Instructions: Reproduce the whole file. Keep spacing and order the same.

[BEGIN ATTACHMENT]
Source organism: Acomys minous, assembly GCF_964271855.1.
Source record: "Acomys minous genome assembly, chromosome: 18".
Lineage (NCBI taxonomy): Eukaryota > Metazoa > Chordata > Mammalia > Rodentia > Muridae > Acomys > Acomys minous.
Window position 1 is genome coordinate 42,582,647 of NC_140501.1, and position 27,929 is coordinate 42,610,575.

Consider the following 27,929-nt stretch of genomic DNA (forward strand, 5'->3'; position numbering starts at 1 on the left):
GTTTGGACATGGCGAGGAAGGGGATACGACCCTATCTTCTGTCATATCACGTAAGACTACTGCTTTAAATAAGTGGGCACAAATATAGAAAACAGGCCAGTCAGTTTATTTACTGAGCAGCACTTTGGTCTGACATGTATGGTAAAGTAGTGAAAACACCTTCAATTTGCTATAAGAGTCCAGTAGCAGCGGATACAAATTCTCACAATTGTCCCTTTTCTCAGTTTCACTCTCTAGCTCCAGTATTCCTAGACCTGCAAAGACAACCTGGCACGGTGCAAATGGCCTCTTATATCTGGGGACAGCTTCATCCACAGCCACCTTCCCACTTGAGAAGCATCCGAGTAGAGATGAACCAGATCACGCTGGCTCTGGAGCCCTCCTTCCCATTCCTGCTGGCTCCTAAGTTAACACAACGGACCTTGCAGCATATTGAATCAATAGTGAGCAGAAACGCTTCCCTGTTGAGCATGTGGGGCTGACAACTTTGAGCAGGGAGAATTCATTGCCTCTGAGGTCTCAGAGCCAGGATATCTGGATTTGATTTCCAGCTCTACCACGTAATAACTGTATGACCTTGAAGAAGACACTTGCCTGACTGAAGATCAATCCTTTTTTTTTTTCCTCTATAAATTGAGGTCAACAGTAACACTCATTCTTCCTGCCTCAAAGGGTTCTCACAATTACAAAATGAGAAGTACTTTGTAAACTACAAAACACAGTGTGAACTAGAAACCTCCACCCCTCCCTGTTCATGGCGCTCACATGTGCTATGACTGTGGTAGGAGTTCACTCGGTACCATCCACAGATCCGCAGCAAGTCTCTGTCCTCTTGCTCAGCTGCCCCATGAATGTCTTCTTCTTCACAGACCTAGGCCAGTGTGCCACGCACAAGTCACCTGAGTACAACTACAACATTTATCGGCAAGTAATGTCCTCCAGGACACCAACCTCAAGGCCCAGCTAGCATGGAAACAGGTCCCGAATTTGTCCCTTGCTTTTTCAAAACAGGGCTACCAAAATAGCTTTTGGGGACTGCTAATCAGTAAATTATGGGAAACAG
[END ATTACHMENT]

Source organism: Acomys minous, assembly GCF_964271855.1.
Source record: "Acomys minous genome assembly, chromosome: 18".
Lineage (NCBI taxonomy): Eukaryota > Metazoa > Chordata > Mammalia > Rodentia > Muridae > Acomys > Acomys minous.
Window position 1 is genome coordinate 42,582,647 of NC_140501.1, and position 27,929 is coordinate 42,610,575.

Consider the following 27,929-nt stretch of genomic DNA (forward strand, 5'->3'; position numbering starts at 1 on the left):
GTTTGGACATGGCGAGGAAGGGGATACGACCCTATCTTCTGTCATATCACGTAAGACTACTGCTTTAAATAAGTGGGCACAAATATAGAAAACAGGCCAGTCAGTTTATTTACTGAGCAGCACTTTGGTCTGACATGTATGGTAAAGTAGTGAAAACACCTTCAATTTGCTATAAGAGTCCAGTAGCAGCGGATACAAATTCTCACAATTGTCCCTTTTCTCAGTTTCACTCTCTAGCTCCAGTATTCCTAGACCTGCAAAGACAACCTGGCACGGTGCAAATGGCCTCTTATATCTGGGGACAGCTTCATCCACAGCCACCTTCCCACTTGAGAAGCATCCGAGTAGAGATGAACCAGATCACGCTGGCTCTGGAGCCCTCCTTCCCATTCCTGCTGGCTCCTAAGTTAACACAACGGACCTTGCAGCATATTGAATCAATAGTGAGCAGAAACGCTTCCCTGTTGAGCATGTGGGGCTGACAACTTTGAGCAGGGAGAATTCATTGCCTCTGAGGTCTCAGAGCCAGGATATCTGGATTTGATTTCCAGCTCTACCACGTAATAACTGTATGACCTTGAAGAAGACACTTGCCTGACTGAAGATCAATCCTTTTTTTTTTTCCTCTATAAATTGAGGTCAACAGTAACACTCATTCTTCCTGCCTCAAAGGGTTCTCACAATTACAAAATGAGAAGTACTTTGTAAACTACAAAACACAGTGTGAACTAGAAACCTCCACCCCTCCCTGTTCATGGCGCTCACATGTGCTATGACTGTGGTAGGAGTTCACTCGGTACCATCCACAGATCCGCAGCAAGTCTCTGTCCTCTTGCTCAGCTGCCCCATGAATGTCTTCTTCTTCACAGACCTAGGCCAGTGTGCCACGCACAAGTCACCTGAGTACAACTACAACATTTATCGGCAAGTAATGTCCTCCAGGACACCAACCTCAAGGCCCAGCTAGCATGGAAACAGGTCCCGAATTTGTCCCTTGCTTTTTCAAAACAGGGCTACCAAAATAGCTTTTGGGGACTGCTAATCAGTAAATTATGGGAAACAG